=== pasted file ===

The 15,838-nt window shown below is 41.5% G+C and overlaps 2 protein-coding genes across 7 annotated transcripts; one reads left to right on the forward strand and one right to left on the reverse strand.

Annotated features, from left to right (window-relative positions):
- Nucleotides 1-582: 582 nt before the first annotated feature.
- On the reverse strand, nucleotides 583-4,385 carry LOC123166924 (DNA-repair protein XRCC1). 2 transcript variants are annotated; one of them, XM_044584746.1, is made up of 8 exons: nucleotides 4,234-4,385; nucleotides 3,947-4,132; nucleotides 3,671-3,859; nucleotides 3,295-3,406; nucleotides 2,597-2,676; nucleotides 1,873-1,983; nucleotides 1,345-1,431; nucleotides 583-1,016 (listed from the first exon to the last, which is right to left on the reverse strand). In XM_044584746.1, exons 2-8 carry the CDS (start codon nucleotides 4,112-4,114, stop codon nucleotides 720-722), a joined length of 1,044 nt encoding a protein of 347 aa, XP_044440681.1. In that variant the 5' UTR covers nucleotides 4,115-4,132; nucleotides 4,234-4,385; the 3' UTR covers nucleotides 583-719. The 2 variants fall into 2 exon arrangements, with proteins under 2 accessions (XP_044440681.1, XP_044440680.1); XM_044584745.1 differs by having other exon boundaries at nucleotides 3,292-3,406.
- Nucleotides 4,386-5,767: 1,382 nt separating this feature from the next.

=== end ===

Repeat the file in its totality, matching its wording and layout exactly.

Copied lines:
The 15,838-nt window shown below is 41.5% G+C and overlaps 2 protein-coding genes across 7 annotated transcripts; one reads left to right on the forward strand and one right to left on the reverse strand.

Annotated features, from left to right (window-relative positions):
- Nucleotides 1-582: 582 nt before the first annotated feature.
- On the reverse strand, nucleotides 583-4,385 carry LOC123166924 (DNA-repair protein XRCC1). 2 transcript variants are annotated; one of them, XM_044584746.1, is made up of 8 exons: nucleotides 4,234-4,385; nucleotides 3,947-4,132; nucleotides 3,671-3,859; nucleotides 3,295-3,406; nucleotides 2,597-2,676; nucleotides 1,873-1,983; nucleotides 1,345-1,431; nucleotides 583-1,016 (listed from the first exon to the last, which is right to left on the reverse strand). In XM_044584746.1, exons 2-8 carry the CDS (start codon nucleotides 4,112-4,114, stop codon nucleotides 720-722), a joined length of 1,044 nt encoding a protein of 347 aa, XP_044440681.1. In that variant the 5' UTR covers nucleotides 4,115-4,132; nucleotides 4,234-4,385; the 3' UTR covers nucleotides 583-719. The 2 variants fall into 2 exon arrangements, with proteins under 2 accessions (XP_044440681.1, XP_044440680.1); XM_044584745.1 differs by having other exon boundaries at nucleotides 3,292-3,406.
- Nucleotides 4,386-5,767: 1,382 nt separating this feature from the next.